Private Equity’s Tech Bonanza Continues As KKR Stands To Make Billions On AppLovin Deal
The technology and software sector continues to be a goldmine for the world’s biggest and best performing private equity firms. Add KKR & Co., cofounded by billionaires Henry Kravis and George Roberts, to the list of mega-firms set to mine one of its great dealmaking coups in the tech sector.
AppLovin, a pioneering maker of software for mobile gaming application developers, is poised to go public at a valuation of about $30 billion, according to a report from Reuters. AppLovin has set its IPO range at between $75 a share and $85 a share, and is looking to raise $2 billion by selling 25 million shares.
For KKR, which invested $400 million into Applovin in July 2018 out of its flagship KKR Americas XII Fund, the looming IPO will yield a home run investment.
According to AppLovin’s S-1 filing, KKR’s funds hold over 110 million AppLovin shares. An IPO at the midpoint of AppLovin’s range would create an investment worth over $8 billion. That should yield an astronomical investment rate of return for KKR, which harkens back to the glory days of the buyout industry.
Investors are absorbing the initial public offerings of software companies at sky high multiples of about thirty-times revenues. Public shareholders, even mutual fund firms that invest in growth stocks at a reasonable price, have seen successes like DocuSign or Salesforce and are willing to underwrite years of future growth. That’s because opportunity for software businesses abounds. Industries across the economy are moving their internal infrastructure, marketing, and product development onto software platforms. And new digital-first industries like mobile gaming and app-based e-commerce infrastructure are among the fastest growing subsections in today’s economy.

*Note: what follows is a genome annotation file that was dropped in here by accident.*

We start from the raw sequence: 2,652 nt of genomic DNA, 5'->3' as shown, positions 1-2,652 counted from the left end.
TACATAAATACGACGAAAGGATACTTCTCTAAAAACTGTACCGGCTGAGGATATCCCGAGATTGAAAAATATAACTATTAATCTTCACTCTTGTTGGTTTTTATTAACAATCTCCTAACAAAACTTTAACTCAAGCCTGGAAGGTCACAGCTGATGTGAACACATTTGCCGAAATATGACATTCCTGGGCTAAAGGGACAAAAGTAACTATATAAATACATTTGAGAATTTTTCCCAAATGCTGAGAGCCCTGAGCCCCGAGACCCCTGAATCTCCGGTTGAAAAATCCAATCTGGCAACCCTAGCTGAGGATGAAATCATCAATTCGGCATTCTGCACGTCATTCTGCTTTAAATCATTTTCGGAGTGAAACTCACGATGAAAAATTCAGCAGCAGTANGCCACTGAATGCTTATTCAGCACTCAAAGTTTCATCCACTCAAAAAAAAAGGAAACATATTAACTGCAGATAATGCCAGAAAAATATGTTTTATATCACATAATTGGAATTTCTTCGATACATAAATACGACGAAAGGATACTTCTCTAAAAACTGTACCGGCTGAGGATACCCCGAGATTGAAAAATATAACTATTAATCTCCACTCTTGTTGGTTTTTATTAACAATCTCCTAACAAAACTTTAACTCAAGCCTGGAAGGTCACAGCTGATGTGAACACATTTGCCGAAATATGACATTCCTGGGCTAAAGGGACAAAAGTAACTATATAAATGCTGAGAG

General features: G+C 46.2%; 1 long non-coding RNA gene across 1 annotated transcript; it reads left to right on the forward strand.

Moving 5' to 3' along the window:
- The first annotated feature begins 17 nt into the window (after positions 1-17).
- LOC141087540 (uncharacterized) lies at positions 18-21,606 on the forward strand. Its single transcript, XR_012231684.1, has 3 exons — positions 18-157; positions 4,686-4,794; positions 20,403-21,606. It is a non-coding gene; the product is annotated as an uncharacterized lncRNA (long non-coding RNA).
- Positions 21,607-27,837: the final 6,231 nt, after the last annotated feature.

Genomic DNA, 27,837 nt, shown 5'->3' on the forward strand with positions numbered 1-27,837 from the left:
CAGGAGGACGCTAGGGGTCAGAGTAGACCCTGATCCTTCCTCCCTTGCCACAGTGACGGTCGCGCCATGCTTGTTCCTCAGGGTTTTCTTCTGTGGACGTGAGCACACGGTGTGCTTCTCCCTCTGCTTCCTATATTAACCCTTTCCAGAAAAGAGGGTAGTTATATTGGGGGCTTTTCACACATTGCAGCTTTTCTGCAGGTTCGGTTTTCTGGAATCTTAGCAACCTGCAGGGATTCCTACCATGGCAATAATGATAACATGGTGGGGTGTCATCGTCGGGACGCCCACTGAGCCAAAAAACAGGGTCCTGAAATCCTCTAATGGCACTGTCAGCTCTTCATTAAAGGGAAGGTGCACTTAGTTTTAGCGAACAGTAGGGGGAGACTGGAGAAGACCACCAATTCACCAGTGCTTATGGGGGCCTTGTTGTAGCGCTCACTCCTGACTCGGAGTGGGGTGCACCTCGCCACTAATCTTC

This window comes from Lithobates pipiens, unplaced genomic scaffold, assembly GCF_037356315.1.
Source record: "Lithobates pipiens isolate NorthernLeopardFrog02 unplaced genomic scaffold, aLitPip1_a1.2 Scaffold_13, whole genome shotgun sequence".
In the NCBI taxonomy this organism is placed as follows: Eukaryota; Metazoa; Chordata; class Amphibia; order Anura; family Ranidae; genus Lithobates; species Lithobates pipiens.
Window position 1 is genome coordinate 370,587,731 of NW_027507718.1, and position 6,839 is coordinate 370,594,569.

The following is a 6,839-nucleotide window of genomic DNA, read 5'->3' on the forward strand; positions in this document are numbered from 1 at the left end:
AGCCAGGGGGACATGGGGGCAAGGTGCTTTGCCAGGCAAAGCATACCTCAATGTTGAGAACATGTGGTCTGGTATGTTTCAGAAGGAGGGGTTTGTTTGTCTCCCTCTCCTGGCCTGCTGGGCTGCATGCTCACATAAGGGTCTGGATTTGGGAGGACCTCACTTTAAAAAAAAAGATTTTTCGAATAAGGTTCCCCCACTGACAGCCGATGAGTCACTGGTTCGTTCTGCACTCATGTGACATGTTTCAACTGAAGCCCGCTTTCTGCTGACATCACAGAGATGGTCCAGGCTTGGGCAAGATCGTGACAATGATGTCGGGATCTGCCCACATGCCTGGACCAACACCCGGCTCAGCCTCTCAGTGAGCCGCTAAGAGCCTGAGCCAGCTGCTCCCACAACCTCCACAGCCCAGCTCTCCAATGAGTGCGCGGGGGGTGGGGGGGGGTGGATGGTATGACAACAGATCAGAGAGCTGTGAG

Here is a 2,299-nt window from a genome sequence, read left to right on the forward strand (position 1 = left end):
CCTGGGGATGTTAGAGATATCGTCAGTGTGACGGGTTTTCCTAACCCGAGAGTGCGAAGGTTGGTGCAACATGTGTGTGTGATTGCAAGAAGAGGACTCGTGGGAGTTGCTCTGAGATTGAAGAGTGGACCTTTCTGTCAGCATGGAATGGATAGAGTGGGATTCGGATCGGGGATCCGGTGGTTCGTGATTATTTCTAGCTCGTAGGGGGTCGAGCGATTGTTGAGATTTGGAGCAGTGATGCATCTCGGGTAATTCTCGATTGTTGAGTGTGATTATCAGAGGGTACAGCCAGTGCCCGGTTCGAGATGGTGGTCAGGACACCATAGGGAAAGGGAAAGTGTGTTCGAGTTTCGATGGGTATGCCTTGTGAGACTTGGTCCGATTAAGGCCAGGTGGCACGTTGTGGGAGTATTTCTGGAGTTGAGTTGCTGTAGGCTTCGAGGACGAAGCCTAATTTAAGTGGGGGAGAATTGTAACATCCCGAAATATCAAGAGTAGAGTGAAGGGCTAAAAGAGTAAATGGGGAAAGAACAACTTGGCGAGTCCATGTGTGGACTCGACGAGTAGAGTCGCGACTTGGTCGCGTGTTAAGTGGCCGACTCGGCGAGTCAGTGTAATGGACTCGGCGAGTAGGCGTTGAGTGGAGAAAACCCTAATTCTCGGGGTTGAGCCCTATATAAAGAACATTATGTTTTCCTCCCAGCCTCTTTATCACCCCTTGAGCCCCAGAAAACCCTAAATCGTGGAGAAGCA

The technological changes are leading to companies with financials like Applovin, which saw revenues surge 46% to $1.45 billion in pandemic-plagued 2020. Total debt prior to AppLovin’s IPO stands at $2.1 billion, however, the company plans to repay about $400 million in debt through the offering. Adjusted earnings before interest taxes, depreciation and amortization was $345 million in 2020. Investors appear to be prepared to pay over 20-times sales and about 100-times trailing EBITDA to hitch their fortunes to AppLovin’s growth prospects.
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For KKR, a firm renowned in the 1980s for leveraging and breaking up companies trading at massive discounts to their assets, software deals mark an evolution. The firm’s Menlo Park-offices now house dealmakers chasing fast-growing technology companies and raising funds targeting growth-equity investments. That an investment in an app developer sits inside KKR’s flagship private equity fund speaks volumes to the changes afoot in private equity.
KKR isn’t alone in finding the surging sector to be an area of enormous opportunity. Software-focused private equity firms like Thoma Bravo have made billions on software deals in recent years, monetizing enormous profits for limited partners even during the Covid-19 economic disruption. Forbes recently analyzed how Blackstone Group’s push into software and technology-enabled investments was yielding strong returns.